U-M cancels plans for new transportation operations center amid neighborhood pressure
The University of Michigan has decided not to move forward with plans to build a new $38.5 million transportation operations and maintenance center on its North Campus.
The current project, which was put on hold in March by U-M after increased scrutiny from Northeast Ann Arbor residents, will be canceled the university announced on May 24.
“The project development team understands the importance of community engagement in selecting sites for university activities,” said Hank Baier, associate vice president for facilities and operations at U-M. “In this case, we should have sought input from our neighbors earlier in the development process. Going forward, this will be our practice as we consider uses for this site as well as others.”
Originally approved in May 2014 by the U-M Board of Regents, the initial project called for the 100,000-square-foot building to be constructed near Green Road between Baxter and Hubbard roads, relocating from Kipke Drive on the Stephen M. Ross Athletic Campus.
Baier said the university may, in the future, bring forward a project to either replace or renovate the existing bus facility on Kipke Drive to better meet the university’s needs. The proposed center was planned to accommodate current and future maintenance space needs, including the flexibility to handle larger articulated buses.
U-M Lead Public Affairs Specialist Kim Broekhuizen said there was no single factor that led to the university canceling the project.
“The university looked at other sites, but in the end decided to not build a new transportation center on any site,” Broekhuizen said in an email.
University officials met with members of the Northeast Ann Arbor Community Coalition Tuesday evening to announce the decision to cancel the project, marking a victory for the coalition, which had banded together since the beginning of the year, to rally against the transportation center’s construction.
The coalition — which consists of residents of approximately 600 households from the surrounding Glacier Highlands Neighborhood, Green Baxter Court, GreenBrier Apartments and Northwood Graduate Housing Complex — expressed concerns that the transportation center’s location would result in increased sound pollution, air pollution and traffic, putting children and pedestrians in the largely residential area at risk.
“In our minds and many others, it defies common sense that the university would propose this industrial development among our neighborhoods,” Northeast Ann Arbor Community Coalition co-president Sandy Aldrich said at last week’s Board of Regents meeting.
University officials listened to concerns brought by the coalition, which applied increased pressure since forming at the beginning of the year to urge U-M to cancel or relocate the transportation center.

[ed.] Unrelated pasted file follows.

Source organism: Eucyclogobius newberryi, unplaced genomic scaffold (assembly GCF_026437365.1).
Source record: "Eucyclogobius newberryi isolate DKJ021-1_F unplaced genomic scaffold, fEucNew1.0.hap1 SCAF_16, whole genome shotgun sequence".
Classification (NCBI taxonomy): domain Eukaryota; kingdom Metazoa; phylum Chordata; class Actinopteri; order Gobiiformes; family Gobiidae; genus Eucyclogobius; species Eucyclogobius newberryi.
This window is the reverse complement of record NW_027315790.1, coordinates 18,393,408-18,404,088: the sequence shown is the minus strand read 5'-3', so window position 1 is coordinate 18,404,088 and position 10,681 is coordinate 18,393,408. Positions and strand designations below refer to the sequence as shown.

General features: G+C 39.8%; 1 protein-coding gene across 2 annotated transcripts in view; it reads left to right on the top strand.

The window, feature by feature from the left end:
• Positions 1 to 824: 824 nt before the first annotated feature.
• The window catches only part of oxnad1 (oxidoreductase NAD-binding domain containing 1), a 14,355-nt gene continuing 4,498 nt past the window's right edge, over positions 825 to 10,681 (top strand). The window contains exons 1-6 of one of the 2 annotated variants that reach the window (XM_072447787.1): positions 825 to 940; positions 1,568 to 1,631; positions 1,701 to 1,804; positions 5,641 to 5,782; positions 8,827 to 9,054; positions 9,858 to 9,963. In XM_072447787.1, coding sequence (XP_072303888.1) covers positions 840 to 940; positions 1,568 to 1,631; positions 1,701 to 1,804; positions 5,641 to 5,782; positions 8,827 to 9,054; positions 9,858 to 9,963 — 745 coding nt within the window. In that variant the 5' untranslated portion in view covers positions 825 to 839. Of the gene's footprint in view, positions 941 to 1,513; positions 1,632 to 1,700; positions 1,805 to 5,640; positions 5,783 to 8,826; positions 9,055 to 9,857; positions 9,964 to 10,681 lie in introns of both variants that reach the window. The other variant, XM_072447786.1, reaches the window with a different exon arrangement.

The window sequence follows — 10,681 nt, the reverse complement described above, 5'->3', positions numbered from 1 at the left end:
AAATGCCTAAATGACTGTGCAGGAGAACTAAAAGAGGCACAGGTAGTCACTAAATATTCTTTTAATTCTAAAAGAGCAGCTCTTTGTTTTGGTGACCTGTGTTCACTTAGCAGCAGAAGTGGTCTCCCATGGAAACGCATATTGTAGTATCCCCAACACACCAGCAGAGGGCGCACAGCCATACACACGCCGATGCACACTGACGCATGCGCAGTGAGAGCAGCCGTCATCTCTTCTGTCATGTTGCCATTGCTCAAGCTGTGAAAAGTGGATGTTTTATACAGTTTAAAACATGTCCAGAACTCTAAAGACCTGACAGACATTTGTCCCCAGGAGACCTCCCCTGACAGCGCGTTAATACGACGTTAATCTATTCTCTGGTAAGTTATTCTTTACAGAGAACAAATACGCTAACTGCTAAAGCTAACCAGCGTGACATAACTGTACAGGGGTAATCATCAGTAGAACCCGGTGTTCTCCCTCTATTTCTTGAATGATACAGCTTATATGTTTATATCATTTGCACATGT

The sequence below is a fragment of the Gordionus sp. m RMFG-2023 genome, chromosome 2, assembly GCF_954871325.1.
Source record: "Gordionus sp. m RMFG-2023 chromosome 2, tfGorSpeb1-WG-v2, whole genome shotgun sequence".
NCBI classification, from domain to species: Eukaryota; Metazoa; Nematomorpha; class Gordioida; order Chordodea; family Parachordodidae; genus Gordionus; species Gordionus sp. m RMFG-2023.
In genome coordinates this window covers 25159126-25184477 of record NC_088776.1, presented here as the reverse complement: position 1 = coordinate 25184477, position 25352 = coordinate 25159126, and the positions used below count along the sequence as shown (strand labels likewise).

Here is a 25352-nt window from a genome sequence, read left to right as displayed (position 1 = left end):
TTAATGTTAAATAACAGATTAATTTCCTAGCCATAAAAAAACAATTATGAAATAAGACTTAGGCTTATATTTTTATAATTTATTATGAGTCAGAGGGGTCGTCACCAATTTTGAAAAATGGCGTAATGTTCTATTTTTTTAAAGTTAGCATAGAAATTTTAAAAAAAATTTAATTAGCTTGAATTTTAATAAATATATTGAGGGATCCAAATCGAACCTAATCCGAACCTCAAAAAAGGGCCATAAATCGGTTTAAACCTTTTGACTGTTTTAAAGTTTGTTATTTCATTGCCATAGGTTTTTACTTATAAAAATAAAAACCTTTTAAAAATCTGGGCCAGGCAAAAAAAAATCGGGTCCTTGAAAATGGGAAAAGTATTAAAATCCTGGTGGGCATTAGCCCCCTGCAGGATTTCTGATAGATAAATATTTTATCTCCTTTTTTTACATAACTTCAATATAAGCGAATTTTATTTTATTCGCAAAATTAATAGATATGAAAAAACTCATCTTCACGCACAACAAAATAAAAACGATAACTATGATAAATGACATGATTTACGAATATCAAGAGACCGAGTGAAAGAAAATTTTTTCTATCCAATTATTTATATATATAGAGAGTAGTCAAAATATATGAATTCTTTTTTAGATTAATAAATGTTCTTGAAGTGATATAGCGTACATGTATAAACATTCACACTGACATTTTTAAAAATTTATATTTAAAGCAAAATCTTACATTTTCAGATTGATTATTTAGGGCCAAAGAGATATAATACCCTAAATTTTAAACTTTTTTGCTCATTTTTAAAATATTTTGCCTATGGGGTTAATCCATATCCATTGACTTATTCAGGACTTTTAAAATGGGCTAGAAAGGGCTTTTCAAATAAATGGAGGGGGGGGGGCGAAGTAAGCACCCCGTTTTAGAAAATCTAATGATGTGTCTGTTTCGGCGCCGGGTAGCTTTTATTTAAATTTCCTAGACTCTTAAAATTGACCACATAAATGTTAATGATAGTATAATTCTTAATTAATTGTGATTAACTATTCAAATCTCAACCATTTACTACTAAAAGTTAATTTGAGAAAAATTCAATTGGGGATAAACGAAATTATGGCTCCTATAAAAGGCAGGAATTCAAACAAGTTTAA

The coalition called on its members to put donations to U-M on hold until the bus yard issue was resolved last week, noting that survey data indicated that more than 80 percent of residents in the coalition donate or have donated to the university at some point.
As proposed, the facility was expected to house about 235 vehicles, including the university’s fleet of 60 buses, and serve as a full-service maintenance center for at least 1,000 vehicles.
The Board of Regents approved schematic plans for the center in April 2015 and passed a resolution stating the project could be let out for bids in December 2015.
It wasn’t until a Feb. 25, 2016, meeting between university officials and a crowd of more than 100 people met at the school’s North Campus Research Complex to share their frustrations over the proposed transit center that the issue came to a head. During the meeting, residents expressed extreme frustration with what they said was a lack of communication and coordination from the university throughout the planning process.
Plans were eventually put on hold by U-M Present Mark Schlissel, who said the university had withdrawn all permitting and halted plans to retain a contractor in order to take a better look at the project in March.
Schlissel spent some time during his opening remarks at the March regents’ meeting addressing concerns that were expressed at that February gathering.
“The recent neighborhood meeting made it clear the university must be more thoughtful and responsive when considering a development that adjoins a residential area,” he said. “In the future, our efforts to consider community interests in designing and locating facilities will incorporate more formal outreach far earlier in the development approval process. I apologize that we did not live up to this commitment regarding the transit and operations center project.”
As the Northeast Ann Arbor Community Coalition continued to gain support,representatives spoke at the April Board of Regents meeting, with around 100 residents packing the Michigan Union’s Anderson Room and its hallway in support of cancelling the project.
UM Director of Community Relations Jim Kosteva met with neighborhood representatives in April to discuss more of the area’s concerns. Topics included objectives for the project, the site selection process to date, traffic information, storm water management, as well as air quality and noise evaluations.
Martin Slagter covers higher education for The Ann Arbor News. Reach him at firstname.lastname@example.org or on Twitter.